Flew as a load-master in the Electra. Flying with Great Northern Airlines from 1976-1978. The a/c flew well on the North Slope of Alaska during oil exploration days.


James Lindley, e-mail, 07.11.2010 00:48

I flew the L188 for more than 2 years for Northwwest. Donald Nyrop former president of NWA saved this airplane from the dust heap of history. NWA lost one in Tell City, Indiana and Braniff lost one in Texas I believe. Nyrop had the opportunity to ground the fleet, but instead had the autopilots taken out and put a peg speed of 250k and kept them flying until the whirlmode fix was found and fixed. I loved the airplane and consider it one of my favorites from the pilot point of view. From the pilot point of view the L188, 757 and 747-400 are the best for me. I went from the L188 to the B727 and B707 and that was a massive step back in both pilot comfort and technology.


Craig Hagstrom, e-mail, 02.11.2010 18:52

"With the exception of the two aircraft that came apart due to gyroscopic whirlmode, all other accidents in this plane were caused by pilot error."

No, N137US crashed at ORD in 1961 when an improperly secured control cable came loose at takeoff. At about 200' altitude, there was no room to recover. My dad was the pilot.


john Sh, e-mail, 12.10.2010 23:18

I flew on the Eastern Airlines Electra between Louisville KY (SDF) to Chicago IL (ORD), during the Vietnam Era, many times. It seemed to be a roomy aircraft and a comfortable ride.


Tom Smithers, e-mail, 07.09.2010 21:08

I flew the L-188 for about a year and a half for National Airlines. Jan. 1967 to July 1968. Great airplane to fly. You could hit the outer marker at 1500 feet or 3000 and still have a good approach and landing. However, systems wise it was a typical Lockheed. Way over engineered. After that I flew the Boeing 727, Airbus A-310 Boeing 767, 757, Lockheed L-1011(way over engineered), MD-11 (best airplane I've eve flown next to a 727) Must be something about those three engine airplanes. Like a lot of guys, I flew for three different airlines-National(by far my favorite), Pan Am and Delta.


Schmitt Josef, e-mail, 06.08.2010 17:06

pls can anybody help ? I need exact technical drawings of the original L-188 Electra II for an autentic flyable model of the Electra (copies of blueprints etx ...) - thank you in advance !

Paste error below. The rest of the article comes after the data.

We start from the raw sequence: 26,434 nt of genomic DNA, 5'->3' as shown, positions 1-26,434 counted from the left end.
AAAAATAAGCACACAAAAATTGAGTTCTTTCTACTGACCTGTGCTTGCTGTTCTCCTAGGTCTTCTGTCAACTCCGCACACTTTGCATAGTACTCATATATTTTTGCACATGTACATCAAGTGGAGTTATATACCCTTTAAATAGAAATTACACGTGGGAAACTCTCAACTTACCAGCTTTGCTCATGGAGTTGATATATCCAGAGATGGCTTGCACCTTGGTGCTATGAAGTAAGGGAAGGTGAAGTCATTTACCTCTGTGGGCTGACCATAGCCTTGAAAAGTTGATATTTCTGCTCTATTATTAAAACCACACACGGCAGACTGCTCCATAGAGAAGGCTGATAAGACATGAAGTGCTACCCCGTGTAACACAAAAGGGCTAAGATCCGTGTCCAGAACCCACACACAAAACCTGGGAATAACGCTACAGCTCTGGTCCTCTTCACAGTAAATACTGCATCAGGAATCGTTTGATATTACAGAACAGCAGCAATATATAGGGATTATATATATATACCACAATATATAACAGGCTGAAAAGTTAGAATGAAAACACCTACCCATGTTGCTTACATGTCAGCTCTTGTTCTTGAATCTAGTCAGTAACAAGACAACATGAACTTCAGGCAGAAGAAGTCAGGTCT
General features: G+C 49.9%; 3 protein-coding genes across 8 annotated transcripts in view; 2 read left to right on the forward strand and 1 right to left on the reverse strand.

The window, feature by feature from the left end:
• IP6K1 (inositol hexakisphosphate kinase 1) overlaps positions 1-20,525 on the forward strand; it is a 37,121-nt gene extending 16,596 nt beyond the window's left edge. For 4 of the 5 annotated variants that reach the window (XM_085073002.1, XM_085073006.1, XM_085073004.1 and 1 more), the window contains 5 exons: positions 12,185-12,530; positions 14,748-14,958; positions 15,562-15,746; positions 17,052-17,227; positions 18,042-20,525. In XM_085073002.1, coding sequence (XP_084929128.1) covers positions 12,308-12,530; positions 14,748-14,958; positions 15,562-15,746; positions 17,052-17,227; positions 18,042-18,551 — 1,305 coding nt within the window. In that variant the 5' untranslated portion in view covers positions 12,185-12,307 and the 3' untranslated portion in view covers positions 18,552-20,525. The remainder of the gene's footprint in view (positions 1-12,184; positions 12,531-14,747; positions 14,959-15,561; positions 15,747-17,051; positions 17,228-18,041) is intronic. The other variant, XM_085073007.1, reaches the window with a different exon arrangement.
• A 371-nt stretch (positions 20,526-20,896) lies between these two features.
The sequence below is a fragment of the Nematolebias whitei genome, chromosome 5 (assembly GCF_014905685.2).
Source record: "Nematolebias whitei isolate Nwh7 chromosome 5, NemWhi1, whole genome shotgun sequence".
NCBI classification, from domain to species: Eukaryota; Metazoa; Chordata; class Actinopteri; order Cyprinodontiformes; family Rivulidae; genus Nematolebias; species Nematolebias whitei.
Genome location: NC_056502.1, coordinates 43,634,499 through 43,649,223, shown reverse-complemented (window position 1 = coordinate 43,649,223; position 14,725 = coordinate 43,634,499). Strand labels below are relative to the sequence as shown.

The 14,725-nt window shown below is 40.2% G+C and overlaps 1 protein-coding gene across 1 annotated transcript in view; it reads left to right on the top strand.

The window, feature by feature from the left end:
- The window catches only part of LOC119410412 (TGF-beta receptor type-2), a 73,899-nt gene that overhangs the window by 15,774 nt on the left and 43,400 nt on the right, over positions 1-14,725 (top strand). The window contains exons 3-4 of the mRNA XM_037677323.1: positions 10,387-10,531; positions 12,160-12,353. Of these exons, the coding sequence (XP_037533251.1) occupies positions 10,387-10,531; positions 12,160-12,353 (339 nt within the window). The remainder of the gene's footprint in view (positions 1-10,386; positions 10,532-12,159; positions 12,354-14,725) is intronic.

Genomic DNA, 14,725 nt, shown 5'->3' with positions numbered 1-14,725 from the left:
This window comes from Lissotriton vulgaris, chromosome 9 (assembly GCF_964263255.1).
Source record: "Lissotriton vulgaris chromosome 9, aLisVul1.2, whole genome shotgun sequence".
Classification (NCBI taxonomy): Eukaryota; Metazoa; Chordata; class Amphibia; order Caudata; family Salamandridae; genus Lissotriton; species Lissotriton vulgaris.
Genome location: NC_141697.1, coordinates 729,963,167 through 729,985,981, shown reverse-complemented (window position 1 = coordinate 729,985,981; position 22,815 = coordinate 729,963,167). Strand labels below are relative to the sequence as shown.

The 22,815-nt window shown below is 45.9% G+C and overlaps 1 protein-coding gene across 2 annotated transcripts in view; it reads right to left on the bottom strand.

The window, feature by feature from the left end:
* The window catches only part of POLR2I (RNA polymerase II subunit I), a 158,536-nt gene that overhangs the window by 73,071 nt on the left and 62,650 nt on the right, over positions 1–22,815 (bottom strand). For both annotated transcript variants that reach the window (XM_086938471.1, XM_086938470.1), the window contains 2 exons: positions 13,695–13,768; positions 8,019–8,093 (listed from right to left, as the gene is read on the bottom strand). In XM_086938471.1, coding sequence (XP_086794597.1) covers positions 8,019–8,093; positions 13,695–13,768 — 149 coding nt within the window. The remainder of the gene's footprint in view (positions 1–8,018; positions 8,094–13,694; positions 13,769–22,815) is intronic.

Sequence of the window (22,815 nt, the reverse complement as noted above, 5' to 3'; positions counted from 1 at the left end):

John W BLAND, e-mail, 19.07.2010 20:19

I did my initial command with Ansett Airlines on their L188AF's. These a/c. were extremely well maintained and a delight to fly/operate. They were complicated but perfectly logical. After engine start, the captain could almost fly it single pilot. I also flew, F-27,DC-9,B737/200/300's. L188 a gorgeous aircraft. Think about it everyday.


Jim Popa, e-mail, 05.04.2010 03:25

Flew the L-188 for PSA into Lake Tahoe, CA for 3 years in the mid 70's. For a high elevation airport, near 6400', and icy in the winter, it was the perfect bird. Pull the 13.5' dia. props in beta (revers) and watch airspeed unwind. It didn't have anti-skid, so brakes were useless on an icy runway. Turn off the runway, go to the gate, and stop, all with the props.
It was a maintenance nightmare due to many complex systems. Was my only chance to fly a large prop bird, so I took it and had no regrets.


Tony Vasko, e-mail, 15.02.2009 22:53

The rigid plank construction of the wings plus the engine vibration resulted in more structural cracking than any any aircraft I have seen. Repairs were stacked up like wedding cakes. Saw a Zantop at EWR with crack completely severing one wing plank. it was found when they were fueling it. Internally too the milled risers in the wing planks seperated and Lockheed reported some riser cracks lengths measuring in feet. Gear attach trusses inside dry bay also had interesting cracks requiring some filler blocks that had to be specially machined. Most complicated air conditioning system ever with air cycle AND freon cooling and electric heaters. Control system for it was loaded with sensors inputting into mag amps. Real bear to troubleshoot. However Pilots loved it for its performance and handling.